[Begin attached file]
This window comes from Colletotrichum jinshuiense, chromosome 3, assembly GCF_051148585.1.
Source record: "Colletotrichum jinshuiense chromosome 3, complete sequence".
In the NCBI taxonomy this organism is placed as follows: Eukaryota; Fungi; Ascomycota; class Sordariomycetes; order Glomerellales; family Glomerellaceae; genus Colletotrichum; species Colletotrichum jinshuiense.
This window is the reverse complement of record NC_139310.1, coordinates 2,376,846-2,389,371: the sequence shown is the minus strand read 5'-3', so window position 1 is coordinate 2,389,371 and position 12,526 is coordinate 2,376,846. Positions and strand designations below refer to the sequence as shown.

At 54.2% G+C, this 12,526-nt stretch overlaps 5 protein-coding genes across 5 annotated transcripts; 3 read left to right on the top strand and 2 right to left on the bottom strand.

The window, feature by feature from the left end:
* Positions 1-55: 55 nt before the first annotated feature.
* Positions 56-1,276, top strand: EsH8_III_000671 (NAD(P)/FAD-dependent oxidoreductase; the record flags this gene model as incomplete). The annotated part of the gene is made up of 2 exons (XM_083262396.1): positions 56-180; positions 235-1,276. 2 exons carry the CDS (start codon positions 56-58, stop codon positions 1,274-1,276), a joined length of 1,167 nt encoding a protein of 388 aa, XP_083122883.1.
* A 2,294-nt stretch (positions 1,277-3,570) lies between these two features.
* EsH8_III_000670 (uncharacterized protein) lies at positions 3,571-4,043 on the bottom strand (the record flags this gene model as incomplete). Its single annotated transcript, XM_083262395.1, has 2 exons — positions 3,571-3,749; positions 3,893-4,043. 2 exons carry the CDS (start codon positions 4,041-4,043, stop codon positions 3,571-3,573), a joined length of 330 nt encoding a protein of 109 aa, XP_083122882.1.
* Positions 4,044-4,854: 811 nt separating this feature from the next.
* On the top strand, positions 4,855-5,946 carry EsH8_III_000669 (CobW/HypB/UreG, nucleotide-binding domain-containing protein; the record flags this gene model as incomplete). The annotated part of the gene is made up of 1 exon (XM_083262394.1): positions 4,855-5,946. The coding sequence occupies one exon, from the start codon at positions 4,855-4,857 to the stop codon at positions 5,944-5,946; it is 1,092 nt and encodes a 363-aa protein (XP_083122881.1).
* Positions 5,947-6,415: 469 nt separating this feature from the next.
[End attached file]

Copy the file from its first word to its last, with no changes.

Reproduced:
This window comes from Colletotrichum jinshuiense, chromosome 3, assembly GCF_051148585.1.
Source record: "Colletotrichum jinshuiense chromosome 3, complete sequence".
In the NCBI taxonomy this organism is placed as follows: Eukaryota; Fungi; Ascomycota; class Sordariomycetes; order Glomerellales; family Glomerellaceae; genus Colletotrichum; species Colletotrichum jinshuiense.
This window is the reverse complement of record NC_139310.1, coordinates 2,376,846-2,389,371: the sequence shown is the minus strand read 5'-3', so window position 1 is coordinate 2,389,371 and position 12,526 is coordinate 2,376,846. Positions and strand designations below refer to the sequence as shown.

At 54.2% G+C, this 12,526-nt stretch overlaps 5 protein-coding genes across 5 annotated transcripts; 3 read left to right on the top strand and 2 right to left on the bottom strand.

The window, feature by feature from the left end:
* Positions 1-55: 55 nt before the first annotated feature.
* Positions 56-1,276, top strand: EsH8_III_000671 (NAD(P)/FAD-dependent oxidoreductase; the record flags this gene model as incomplete). The annotated part of the gene is made up of 2 exons (XM_083262396.1): positions 56-180; positions 235-1,276. 2 exons carry the CDS (start codon positions 56-58, stop codon positions 1,274-1,276), a joined length of 1,167 nt encoding a protein of 388 aa, XP_083122883.1.
* A 2,294-nt stretch (positions 1,277-3,570) lies between these two features.
* EsH8_III_000670 (uncharacterized protein) lies at positions 3,571-4,043 on the bottom strand (the record flags this gene model as incomplete). Its single annotated transcript, XM_083262395.1, has 2 exons — positions 3,571-3,749; positions 3,893-4,043. 2 exons carry the CDS (start codon positions 4,041-4,043, stop codon positions 3,571-3,573), a joined length of 330 nt encoding a protein of 109 aa, XP_083122882.1.
* Positions 4,044-4,854: 811 nt separating this feature from the next.
* On the top strand, positions 4,855-5,946 carry EsH8_III_000669 (CobW/HypB/UreG, nucleotide-binding domain-containing protein; the record flags this gene model as incomplete). The annotated part of the gene is made up of 1 exon (XM_083262394.1): positions 4,855-5,946. The coding sequence occupies one exon, from the start codon at positions 4,855-4,857 to the stop codon at positions 5,944-5,946; it is 1,092 nt and encodes a 363-aa protein (XP_083122881.1).
* Positions 5,947-6,415: 469 nt separating this feature from the next.